Perhaps I am confused on a minor technicality. Was one group trying to find out who was youngest ever to QUALIFY for Trials, and another trying to find out youngest to actually SWIM at Trials?
Oh well, no big deal.
Submitted by: Park528
July 11, 2008 Interesting. Do they mean youngest to actually compete at the Trials or youngest when she qualified for the Trials? These are two different things. She may have "qualified" for the Trials earlier if she made the cut earlier than the others (Woodhead and Vollmer). However based on what I am reading above, she is still not the youngest qualifier to "compete" at the Trials.
Pretty sure that still goes to Sippy Woodhead. And I am pretty sure I have a little inside on this. I was Dana Vollmer's coach for 6.5 years and took her to 2000 Trials at the age of 12 years and 9 months (which according to my math still makes her younger to compete than Carlson if her birthday is next month).
And back then we were told she was the youngest ever to compete. Then we found out USA-S was wrong and it was still Sippy Woodhead.
So this is not be the first time that USA-S would have got this statistic wrong. But it would be nice if they actually figured out who it really is.
However, if they are saying she is the youngest to qualify then that may be factual as Dana did not make her cut until the month before Trials (12 years 8 months). Don't know when Woodhead qualified when she was 12.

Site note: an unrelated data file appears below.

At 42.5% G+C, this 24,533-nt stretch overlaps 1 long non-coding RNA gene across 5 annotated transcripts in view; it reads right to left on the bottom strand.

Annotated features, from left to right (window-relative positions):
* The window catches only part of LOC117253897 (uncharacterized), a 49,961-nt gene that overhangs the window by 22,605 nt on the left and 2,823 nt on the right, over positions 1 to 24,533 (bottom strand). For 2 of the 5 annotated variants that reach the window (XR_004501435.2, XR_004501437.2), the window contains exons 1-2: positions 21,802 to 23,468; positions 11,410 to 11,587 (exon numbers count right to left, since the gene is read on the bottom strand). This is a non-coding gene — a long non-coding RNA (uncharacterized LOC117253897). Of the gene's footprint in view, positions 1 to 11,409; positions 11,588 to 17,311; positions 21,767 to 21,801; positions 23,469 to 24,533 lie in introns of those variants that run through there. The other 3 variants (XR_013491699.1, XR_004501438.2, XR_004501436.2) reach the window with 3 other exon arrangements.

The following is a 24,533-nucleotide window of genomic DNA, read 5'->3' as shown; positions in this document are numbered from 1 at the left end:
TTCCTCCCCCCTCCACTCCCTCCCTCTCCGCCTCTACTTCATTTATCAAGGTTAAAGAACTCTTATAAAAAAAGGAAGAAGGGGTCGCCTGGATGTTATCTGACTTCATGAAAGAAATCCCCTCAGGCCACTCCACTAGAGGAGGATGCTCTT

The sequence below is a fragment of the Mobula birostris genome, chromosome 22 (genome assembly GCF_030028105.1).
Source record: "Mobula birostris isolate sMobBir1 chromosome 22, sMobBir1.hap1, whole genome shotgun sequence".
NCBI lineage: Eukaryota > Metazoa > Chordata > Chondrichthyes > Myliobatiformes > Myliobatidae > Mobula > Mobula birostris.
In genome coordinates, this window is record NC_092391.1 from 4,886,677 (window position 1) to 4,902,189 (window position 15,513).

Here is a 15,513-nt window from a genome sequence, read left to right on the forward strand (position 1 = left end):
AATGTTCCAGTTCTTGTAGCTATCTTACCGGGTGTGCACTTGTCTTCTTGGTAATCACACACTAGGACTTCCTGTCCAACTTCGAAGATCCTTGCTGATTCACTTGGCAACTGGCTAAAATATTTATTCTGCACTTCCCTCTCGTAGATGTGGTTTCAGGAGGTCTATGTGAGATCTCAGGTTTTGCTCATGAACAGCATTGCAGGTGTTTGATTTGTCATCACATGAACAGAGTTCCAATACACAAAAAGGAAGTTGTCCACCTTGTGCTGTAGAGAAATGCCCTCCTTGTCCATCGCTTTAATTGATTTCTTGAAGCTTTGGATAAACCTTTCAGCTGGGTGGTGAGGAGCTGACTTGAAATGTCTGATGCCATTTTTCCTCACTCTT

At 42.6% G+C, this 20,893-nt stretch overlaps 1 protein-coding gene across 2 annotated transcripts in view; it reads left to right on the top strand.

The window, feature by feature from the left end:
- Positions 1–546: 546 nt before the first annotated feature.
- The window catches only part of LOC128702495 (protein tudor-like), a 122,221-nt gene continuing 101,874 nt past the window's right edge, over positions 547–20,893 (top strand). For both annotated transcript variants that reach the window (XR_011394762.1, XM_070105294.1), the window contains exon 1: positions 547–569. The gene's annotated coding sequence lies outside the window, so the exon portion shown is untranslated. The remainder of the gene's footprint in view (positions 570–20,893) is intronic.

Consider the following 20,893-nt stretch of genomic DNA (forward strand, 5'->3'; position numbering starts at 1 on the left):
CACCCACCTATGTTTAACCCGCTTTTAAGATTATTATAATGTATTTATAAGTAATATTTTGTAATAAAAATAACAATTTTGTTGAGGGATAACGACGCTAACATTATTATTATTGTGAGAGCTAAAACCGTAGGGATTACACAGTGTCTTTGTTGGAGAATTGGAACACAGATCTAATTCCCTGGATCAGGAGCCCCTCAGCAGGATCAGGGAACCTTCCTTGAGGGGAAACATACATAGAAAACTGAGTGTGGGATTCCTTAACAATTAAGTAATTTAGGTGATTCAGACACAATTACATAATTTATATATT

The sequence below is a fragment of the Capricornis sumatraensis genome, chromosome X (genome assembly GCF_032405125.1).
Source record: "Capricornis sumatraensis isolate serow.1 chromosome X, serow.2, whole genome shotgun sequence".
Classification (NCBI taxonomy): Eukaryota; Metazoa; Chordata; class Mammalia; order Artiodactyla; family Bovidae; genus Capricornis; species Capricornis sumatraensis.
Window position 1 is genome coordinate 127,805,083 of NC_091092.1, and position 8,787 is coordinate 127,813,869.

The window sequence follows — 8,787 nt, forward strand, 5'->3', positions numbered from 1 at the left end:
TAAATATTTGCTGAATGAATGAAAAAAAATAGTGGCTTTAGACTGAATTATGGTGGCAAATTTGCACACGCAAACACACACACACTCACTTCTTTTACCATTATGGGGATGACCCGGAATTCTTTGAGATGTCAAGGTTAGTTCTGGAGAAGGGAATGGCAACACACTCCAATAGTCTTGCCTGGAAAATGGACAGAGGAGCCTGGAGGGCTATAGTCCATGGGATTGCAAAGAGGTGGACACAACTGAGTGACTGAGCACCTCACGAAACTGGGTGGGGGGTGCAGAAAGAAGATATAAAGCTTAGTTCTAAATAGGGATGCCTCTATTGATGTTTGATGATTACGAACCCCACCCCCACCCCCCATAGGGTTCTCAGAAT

But this young lady is certainly in good company and both of her predecessors ended up Olympic champions, so will be fun to watch her progress.
Submitted by: rcoach
July 11, 2008 I guess maybe it was NOT this site where discussions took place over what the answer is, I thought that Jason Marsteller put an email into USA Swimming and found out and got back to us, that Sippy Woodhead went something like 2:10 to make a NJO cut (might be wrong on this made an NJO cut, but I didsee that time printed), and that shortly after that, a month or so, she dropped five more seconds to go a 2:05, break the NAG record and make trials. I'll have to go though all the threads sometime. And when I was reading those threads, I now don't remember if she WAS the youngest to merely qualify, or to swim at trials or both. I guess Iwas assuming both. Oy
Submitted by: Park528
July 11, 2008 Yeah, there was a conversation on the psych sheet thread. I heard back from USA Swimming something about Sippy.

But, when Carlson qualified, they sent out another alert.

Not sure whether it was qualified, or competed.
Submitted by: Jason Marsteller
July 12, 2008 Dana Vollmer was 12 at the 200 Trials. SInce her birthday is in November, that would make her younger at that Trials than Grace was at the recent one.
Submitted by: rrswim
July 12, 2008 Here we go again! LOL
Submitted by: Park528
July 13, 2008 Based on all the input, I've modified the story to reflect that Grace isn't the youngest ever.

Thanks for the input!
Submitted by: Jason Marsteller